While one film crossed the vaunted 10 million admissions mark (Miracle in Cell No. 7) and another two went over nine million viewers (Snowpiercer and The Face Reader), the industry’s record year was the result of a broad array of hits. Miracle in Cell No. 7 surprised early in the year by steadily making its way to 12.81 million admissions and scaling up to number three on the all time chart for local releases in the process. BONG Joon-ho’s highly anticipated Snowpiercer lived up to its hype as it drew in over 9.34 million spectators. Following close behind was HAN Jae-rim’s Chuseok release The Face Reader with 9.13 million viewers. Iron Man 3, from Marvel Studios, built on the success of last year’s The Avengers (7.07 million admissions in Korea) as it managed to go just over the nine million mark.
     
    A little further down the chart was a pair of North Korean spy films as The Berlin File and Secretly Greatly came in at numbers five and six with 7.17 and 6.96 million admissions, respectively. The late year hit The Attorney made its way into the top 10 on the very last day of 2013 with 5.69 million viewers. The film is still going strong in early 2014, having accrued 8.34 million viewers as of January 9th. The last three spots were held by thrillers Hide and Seek, a gloomy genre film with no big stars that nevertheless worked its way up to an impressive 5.6 million spectators, The Terror, LIVE with 5.58 million admissions, and finally Cold Eyes, the remake of the 2007 Hong Kong film Eye in the Sky, with 5.51 million viewers.
     
    The top 10 may have been a predominantly Korean affair but the rest of the top 20 demonstrated a more even split between local and foreign releases as four more Hollywood movies (World War Z, Gravity, Thor: Dark World and Red 2) made the bottom ten. The remaining Korean releases on the chart included the crime film New World, gangster comedy Man on the Edge, espionage comedy Spy: Undercover Operation, inferno pic The Tower (2012), epidemic thriller The Flu and gang sequel Friend: The Great Legacy.
     
    Monthly Breakdown
     
    Korean films wasted no time in exerting their dominance in January 2013. Spurred on by the successes of Man on the Edge, The Tower and Miracle in Cell No. 7, the local industry secured 11.99 million of the total 20.37 million tickets sold. The trend towards domestic films became even more pronounced in February as Miracle in Cell No. 7 and The Berlin File dominated throughout the month. Korean films accounted for 82.9% of the month’s 21.34 million admissions. Business slowed somewhat in March but remained in the local industry’s favor as New World, Miracle in Cell No. 7 and some mid-level releases gave Korea an 8.39 million haul, 63.2% of the month’s total.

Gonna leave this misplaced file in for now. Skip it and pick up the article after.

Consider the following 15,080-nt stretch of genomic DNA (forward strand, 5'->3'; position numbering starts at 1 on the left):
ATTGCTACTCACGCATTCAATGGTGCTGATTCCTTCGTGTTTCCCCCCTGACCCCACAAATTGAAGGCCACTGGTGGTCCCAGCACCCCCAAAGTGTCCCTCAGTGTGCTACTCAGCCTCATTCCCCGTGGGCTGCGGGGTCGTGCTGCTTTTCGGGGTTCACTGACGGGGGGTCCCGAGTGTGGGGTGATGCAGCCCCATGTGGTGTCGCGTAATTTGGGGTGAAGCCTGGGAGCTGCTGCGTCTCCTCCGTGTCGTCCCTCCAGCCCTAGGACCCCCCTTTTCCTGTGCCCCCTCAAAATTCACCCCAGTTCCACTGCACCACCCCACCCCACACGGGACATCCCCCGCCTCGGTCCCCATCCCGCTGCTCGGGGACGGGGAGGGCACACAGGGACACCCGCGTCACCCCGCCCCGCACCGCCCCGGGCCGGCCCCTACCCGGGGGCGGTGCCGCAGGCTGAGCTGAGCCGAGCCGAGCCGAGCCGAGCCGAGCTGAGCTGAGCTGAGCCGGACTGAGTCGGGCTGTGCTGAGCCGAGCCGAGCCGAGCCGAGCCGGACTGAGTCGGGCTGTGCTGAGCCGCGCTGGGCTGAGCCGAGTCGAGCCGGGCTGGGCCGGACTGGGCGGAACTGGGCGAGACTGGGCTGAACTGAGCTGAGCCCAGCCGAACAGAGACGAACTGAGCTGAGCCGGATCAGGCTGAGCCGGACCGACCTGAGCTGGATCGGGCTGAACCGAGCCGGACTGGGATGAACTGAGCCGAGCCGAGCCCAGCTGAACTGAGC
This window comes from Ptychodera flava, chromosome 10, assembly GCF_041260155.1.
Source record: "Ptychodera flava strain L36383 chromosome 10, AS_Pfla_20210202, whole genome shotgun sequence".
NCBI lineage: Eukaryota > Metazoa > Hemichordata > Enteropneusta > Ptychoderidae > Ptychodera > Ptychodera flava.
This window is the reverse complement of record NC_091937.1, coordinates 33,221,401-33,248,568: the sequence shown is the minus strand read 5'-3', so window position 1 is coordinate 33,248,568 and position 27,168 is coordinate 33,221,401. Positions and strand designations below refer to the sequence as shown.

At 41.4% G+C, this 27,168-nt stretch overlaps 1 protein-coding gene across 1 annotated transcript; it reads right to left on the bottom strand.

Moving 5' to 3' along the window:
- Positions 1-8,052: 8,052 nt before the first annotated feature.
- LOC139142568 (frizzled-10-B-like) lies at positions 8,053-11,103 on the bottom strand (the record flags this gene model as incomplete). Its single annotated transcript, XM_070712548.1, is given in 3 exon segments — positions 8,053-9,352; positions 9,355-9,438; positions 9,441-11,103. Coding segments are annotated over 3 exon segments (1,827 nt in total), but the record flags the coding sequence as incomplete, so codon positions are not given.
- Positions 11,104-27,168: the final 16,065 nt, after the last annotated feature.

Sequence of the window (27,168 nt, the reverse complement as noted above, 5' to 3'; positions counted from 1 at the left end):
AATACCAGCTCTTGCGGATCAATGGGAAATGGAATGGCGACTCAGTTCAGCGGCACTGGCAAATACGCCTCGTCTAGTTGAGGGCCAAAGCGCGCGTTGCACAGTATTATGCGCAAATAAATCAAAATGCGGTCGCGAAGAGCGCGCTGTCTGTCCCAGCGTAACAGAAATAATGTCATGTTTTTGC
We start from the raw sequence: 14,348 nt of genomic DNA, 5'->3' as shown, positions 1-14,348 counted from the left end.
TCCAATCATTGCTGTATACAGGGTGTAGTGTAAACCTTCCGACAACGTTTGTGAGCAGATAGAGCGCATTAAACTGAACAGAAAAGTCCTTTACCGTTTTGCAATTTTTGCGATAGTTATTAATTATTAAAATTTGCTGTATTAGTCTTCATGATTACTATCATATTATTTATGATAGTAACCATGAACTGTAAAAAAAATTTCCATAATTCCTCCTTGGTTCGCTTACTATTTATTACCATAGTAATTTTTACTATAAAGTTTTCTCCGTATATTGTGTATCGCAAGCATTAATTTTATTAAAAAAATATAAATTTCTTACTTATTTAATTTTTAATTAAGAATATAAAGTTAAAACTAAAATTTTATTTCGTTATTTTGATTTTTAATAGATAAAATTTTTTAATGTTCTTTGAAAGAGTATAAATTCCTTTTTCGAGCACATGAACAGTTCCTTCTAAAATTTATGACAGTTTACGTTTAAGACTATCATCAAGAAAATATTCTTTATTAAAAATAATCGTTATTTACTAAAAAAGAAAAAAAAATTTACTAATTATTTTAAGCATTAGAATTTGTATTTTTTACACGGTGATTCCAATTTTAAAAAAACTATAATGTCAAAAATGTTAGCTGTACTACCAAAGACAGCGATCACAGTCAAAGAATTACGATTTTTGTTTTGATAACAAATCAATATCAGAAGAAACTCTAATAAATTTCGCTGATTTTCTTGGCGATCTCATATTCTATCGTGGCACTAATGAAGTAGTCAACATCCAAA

Heading into spring, Hollywood countered with stronger fare such as Oblivion and Iron Man 3, which gave the US a 55.2% market edge out of April’s 11.26 million ticket sales. Iron Man 3’s success in May, along with The Great Gatsby and Fast & Furious 6 gave Hollywood two thirds of the month’s 14.21 million admissions. Things evened out in June as Secretly Greatly topped the month to give Korea a 47.1% market share while World War Z, Man of Steel and Star Trek: Into Darkness kept the US on top with 51.6% of 17.55 million admissions.
     

     Going into July, the situation remained the same as a local release (Cold Eyes) topped the chart while a few Hollywood productions (Pacific Rim, Red 2 and World War Z) gave the US a slight edge with 52.6%. Admissions for the month came in at 18.82 million. The local industry came roaring back in August as thrillers Snowpiercer, The Terror, LIVE, Hide and Seek and The Flu gave Korea an overwhelming edge with 75.4% of the market. Korean films brought in 21.95 million, a single month record, while the total figure of 29.13 million viewers was also a new benchmark. The Face Reader was the chart topper in September as Korean films took 66.5% of the 19.23 million tickets sold.